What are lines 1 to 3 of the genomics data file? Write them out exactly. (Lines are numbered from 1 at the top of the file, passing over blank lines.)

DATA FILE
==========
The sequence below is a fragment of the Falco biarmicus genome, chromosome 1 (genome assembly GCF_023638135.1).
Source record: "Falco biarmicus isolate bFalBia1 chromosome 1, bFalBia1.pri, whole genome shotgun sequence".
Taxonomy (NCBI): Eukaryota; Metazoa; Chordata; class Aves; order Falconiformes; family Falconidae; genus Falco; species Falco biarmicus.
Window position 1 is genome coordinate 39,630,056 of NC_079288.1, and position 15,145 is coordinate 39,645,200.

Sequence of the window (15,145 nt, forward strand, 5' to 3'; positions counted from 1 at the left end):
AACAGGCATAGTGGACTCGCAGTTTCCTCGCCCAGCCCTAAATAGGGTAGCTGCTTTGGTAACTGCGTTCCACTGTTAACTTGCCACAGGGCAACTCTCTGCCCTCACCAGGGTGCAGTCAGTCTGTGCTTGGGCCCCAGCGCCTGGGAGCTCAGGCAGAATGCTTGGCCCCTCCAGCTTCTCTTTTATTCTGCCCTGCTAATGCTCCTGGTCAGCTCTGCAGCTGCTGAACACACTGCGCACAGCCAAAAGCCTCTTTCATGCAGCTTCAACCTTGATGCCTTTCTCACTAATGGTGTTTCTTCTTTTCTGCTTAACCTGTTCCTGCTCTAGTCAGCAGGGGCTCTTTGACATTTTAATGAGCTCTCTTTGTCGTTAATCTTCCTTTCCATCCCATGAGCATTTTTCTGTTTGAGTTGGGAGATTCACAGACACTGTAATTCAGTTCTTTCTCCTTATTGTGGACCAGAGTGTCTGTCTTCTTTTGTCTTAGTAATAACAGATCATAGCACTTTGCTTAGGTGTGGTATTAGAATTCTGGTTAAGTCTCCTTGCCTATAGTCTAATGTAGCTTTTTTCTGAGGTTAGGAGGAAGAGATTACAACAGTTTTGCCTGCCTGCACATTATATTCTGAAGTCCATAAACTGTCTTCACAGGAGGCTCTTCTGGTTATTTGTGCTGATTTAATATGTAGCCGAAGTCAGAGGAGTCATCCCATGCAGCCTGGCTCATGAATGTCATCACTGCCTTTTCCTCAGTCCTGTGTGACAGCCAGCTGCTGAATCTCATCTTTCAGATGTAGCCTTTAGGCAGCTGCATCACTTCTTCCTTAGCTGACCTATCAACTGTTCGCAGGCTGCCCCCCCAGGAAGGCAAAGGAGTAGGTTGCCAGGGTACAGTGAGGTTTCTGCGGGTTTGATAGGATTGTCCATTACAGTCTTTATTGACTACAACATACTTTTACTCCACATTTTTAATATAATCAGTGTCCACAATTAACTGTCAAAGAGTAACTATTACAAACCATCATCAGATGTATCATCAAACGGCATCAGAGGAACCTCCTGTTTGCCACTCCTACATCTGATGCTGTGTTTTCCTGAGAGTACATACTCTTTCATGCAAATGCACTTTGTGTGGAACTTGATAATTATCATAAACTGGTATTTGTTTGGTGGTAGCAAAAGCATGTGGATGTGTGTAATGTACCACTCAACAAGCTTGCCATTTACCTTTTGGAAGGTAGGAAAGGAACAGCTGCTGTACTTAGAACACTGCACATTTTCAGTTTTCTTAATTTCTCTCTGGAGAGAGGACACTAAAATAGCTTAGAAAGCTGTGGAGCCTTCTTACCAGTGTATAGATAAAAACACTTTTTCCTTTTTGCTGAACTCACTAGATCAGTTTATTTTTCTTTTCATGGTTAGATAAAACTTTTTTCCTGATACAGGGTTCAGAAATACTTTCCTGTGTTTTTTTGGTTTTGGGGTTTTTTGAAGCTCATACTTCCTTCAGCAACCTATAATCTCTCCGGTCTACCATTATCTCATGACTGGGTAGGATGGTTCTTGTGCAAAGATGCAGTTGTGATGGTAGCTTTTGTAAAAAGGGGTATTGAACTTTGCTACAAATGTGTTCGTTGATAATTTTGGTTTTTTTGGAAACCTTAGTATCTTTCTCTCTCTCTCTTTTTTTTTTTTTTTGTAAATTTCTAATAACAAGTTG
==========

The sequence below is a fragment of the Falco biarmicus genome, chromosome 1 (genome assembly GCF_023638135.1).
Source record: "Falco biarmicus isolate bFalBia1 chromosome 1, bFalBia1.pri, whole genome shotgun sequence".
Taxonomy (NCBI): Eukaryota; Metazoa; Chordata; class Aves; order Falconiformes; family Falconidae; genus Falco; species Falco biarmicus.